Senior HTF Member
- Apr 24, 2006
- Charlotte, NC
- Real Name
- Matt Hough
The Streets of San Francisco: Season 2, Volume 1
Directed by Virgil Vogel et al
Aspect Ratio: 1.33:1
Running Time: 570 minutes
Audio: Dolby Digital 2.0 mono English, Spanish
Subtitles: English, Spanish
MSRP: $ 42.99
Release Date: July 1, 2008
Review Date: June 21, 2008
The second season of Quinn Martin’s The Streets of San Francisco was the watershed year for the series. Not only did the ratings leap appreciably, but the series was recognized by three primary Emmy nominations: Best Dramatic Series, Best Actor, and Best Supporting Actor. Though it didn’t win in any of those categories, the show really seemed to have found its audience during this second season and was turning out very involving, highly watchable episodes.
The series is actually a fairly standard crime drama. There are no real mysteries among the 11 episodes represented on this three disc set with shows from the first half of season two. Instead, the plots feature solid police work by thorough professionals who are less flashy than some other prime time police detectives but who get the job done and often with some welcome joviality. The team is led by twenty year veteran of the force Lieutenant Mike Stone (Karl Malden) with college educated Steve Keller (Michael Douglas) as his eager-to-please partner. Together the two men investigate cases ranging from robberies committed by teens for drug money to a flute-playing pimp who kills his ladies if they cause him any trouble.
Producer Quinn Martin always kept a steady stream of top notch Hollywood talent employed in guest roles in his shows. Among the guest stars in season 2’s first half of episodes are Michael Constantine, John Kerr (in two shows), Ina Balin, Martin Sheen, Peter Strauss, James Gregory, Leif Erikson, Marshall Thompson, Ray Danton, Leslie Nielsen, Tom Bosley, Sheree North, Earl Holliman, Jessica Walter, Rick Nelson, Kay Lenz, Darlene Carr, Mark Miller, Vic Morrow, Herb Edelman, Anthony Zerbe, Mariette Hartley, Robert Foxworth, Peter Mark Rickman, and Henry Silva.
As usual with Quinn Martin productions, the episodes fall into a very traditional pattern: four acts and an epilog. Here is the rundown of episodes from this first half of season two:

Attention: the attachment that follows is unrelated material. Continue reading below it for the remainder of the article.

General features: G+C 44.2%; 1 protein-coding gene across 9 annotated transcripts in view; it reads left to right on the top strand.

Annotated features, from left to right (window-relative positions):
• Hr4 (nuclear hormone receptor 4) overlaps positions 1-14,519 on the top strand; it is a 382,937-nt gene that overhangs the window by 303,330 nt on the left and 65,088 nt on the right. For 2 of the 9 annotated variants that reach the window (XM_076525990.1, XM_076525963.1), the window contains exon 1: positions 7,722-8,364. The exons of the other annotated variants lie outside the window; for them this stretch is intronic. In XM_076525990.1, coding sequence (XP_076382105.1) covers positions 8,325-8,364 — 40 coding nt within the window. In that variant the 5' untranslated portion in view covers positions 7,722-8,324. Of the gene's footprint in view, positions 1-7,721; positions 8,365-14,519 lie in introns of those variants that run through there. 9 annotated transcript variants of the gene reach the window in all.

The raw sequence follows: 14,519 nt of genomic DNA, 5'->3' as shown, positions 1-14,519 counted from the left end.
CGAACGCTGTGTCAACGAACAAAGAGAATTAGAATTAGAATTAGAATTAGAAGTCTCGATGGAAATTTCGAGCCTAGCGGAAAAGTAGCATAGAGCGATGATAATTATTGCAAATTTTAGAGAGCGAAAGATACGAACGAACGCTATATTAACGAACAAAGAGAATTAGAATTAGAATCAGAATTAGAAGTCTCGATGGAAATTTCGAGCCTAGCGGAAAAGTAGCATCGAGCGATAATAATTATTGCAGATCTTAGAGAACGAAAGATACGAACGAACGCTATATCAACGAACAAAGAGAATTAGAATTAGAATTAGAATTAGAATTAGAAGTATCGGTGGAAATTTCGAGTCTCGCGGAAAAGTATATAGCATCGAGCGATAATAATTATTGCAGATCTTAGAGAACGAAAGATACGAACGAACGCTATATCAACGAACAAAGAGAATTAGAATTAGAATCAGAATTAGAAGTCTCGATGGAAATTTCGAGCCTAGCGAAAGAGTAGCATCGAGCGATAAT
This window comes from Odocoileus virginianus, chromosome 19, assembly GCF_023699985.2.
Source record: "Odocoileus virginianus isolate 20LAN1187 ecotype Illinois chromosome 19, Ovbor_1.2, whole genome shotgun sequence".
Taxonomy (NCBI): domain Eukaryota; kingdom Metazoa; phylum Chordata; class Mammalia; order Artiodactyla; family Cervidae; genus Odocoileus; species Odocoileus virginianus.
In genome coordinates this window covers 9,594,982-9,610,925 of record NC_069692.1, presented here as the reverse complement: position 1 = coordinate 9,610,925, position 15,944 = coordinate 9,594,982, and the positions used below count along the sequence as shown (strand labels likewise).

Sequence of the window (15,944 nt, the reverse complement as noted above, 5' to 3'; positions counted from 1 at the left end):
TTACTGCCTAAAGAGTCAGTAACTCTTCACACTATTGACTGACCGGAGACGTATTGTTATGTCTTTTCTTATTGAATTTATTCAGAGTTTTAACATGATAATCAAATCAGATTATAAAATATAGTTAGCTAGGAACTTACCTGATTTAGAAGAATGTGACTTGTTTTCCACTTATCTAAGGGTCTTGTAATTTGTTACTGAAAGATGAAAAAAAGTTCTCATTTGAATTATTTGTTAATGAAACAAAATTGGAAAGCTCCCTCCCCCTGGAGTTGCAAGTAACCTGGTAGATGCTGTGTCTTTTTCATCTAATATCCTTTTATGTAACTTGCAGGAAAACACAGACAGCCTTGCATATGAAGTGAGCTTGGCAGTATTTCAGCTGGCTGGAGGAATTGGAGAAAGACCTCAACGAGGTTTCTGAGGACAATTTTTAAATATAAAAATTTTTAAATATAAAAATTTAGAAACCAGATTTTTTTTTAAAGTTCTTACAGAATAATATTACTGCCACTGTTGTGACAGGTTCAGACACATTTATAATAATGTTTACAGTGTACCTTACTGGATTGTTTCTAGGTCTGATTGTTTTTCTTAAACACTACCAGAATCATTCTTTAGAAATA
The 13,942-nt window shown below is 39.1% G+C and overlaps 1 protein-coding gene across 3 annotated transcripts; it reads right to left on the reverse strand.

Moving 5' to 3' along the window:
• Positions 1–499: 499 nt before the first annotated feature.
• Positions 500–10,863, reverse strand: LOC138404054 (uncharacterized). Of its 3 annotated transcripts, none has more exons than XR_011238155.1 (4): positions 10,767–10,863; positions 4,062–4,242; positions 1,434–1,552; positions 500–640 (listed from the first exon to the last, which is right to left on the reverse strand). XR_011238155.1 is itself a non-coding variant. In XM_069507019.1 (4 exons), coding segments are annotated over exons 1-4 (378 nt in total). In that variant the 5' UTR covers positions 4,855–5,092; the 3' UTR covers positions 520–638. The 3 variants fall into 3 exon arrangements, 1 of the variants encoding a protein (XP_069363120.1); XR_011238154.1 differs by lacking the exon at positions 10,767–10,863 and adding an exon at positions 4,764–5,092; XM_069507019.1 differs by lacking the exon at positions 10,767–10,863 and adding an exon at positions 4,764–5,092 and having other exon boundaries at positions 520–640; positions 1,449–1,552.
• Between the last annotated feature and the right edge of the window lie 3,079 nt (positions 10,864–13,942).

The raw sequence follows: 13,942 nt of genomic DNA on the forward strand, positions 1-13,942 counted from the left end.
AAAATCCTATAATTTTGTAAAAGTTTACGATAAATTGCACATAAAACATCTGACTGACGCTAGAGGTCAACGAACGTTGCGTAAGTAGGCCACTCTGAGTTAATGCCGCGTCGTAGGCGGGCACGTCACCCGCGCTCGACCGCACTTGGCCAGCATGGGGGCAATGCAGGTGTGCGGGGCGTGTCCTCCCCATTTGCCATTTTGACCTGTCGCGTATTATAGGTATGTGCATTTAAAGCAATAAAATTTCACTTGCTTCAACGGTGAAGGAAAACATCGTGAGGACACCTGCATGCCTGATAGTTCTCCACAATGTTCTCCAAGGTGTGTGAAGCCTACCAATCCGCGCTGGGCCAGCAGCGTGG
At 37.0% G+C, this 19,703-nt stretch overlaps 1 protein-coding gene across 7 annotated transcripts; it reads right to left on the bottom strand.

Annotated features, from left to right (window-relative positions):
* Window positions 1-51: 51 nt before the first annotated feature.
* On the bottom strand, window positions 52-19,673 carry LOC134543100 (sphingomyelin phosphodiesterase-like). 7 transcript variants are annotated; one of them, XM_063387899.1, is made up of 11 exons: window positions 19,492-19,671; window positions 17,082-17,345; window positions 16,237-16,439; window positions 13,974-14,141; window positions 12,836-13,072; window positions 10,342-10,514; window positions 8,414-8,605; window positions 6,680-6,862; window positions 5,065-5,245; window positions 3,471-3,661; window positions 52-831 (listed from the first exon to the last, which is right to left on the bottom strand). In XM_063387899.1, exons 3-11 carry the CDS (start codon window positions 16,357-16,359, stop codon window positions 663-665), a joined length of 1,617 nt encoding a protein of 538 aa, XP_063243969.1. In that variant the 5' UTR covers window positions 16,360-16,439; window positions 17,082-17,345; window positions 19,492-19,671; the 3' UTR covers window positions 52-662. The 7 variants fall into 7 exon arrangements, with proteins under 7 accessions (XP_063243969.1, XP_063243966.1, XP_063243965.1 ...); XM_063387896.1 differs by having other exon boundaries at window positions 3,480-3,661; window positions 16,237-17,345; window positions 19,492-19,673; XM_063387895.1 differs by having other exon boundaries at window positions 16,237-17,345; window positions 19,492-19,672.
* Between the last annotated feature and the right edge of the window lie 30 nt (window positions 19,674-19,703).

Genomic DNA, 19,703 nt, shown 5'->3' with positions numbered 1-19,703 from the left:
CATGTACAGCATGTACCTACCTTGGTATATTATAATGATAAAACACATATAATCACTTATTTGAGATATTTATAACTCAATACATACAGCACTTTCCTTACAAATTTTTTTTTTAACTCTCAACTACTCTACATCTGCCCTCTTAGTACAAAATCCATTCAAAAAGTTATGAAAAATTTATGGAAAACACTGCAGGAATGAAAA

1 - A Wrongful Death
2 - Betrayed
3 - For the Love of God
4 - Before I Die (unusual retribution drama with a twist I didn’t see coming)
5 - Going Home
6 - The Stamp of Death
7 - Harem
8 - No Badge for Benjy (one of the more poignant episodes in the set)
9 - The Twenty-Four Karat Plague
10 - Shield of Honor
11 - The Victims
The program’s original 1.33:1 aspect ratio is delivered faithfully in these transfers. Sharpness and color accuracy are striking in these films despite some age related white specks that are present in many episodes. Due to a lack of anamorphic enhancement, there is some minor aliasing now and again, and some coat patterns flash just a bit. Still, these programs look amazingly good for their age. Each episode has been divided into 7 chapters.
The Dolby Digital 2.0 mono track is decoded by Dolby Prologic into the center channel. The music, sound effects, and dialog are mixed into a very standard audio mix typical of the era when the shows were made. There are no age related problems like hiss or crackle, but there isn’t much dynamic sound here either.
There are no bonus features at all in this three disc set.
3.5/5 (not an average)
The Streets of San Francisco is a well crafted Quinn Martin production very representative of its time. It’s great to see it looking so good in these transfers even if there are no bonuses to bring a little added value to the package.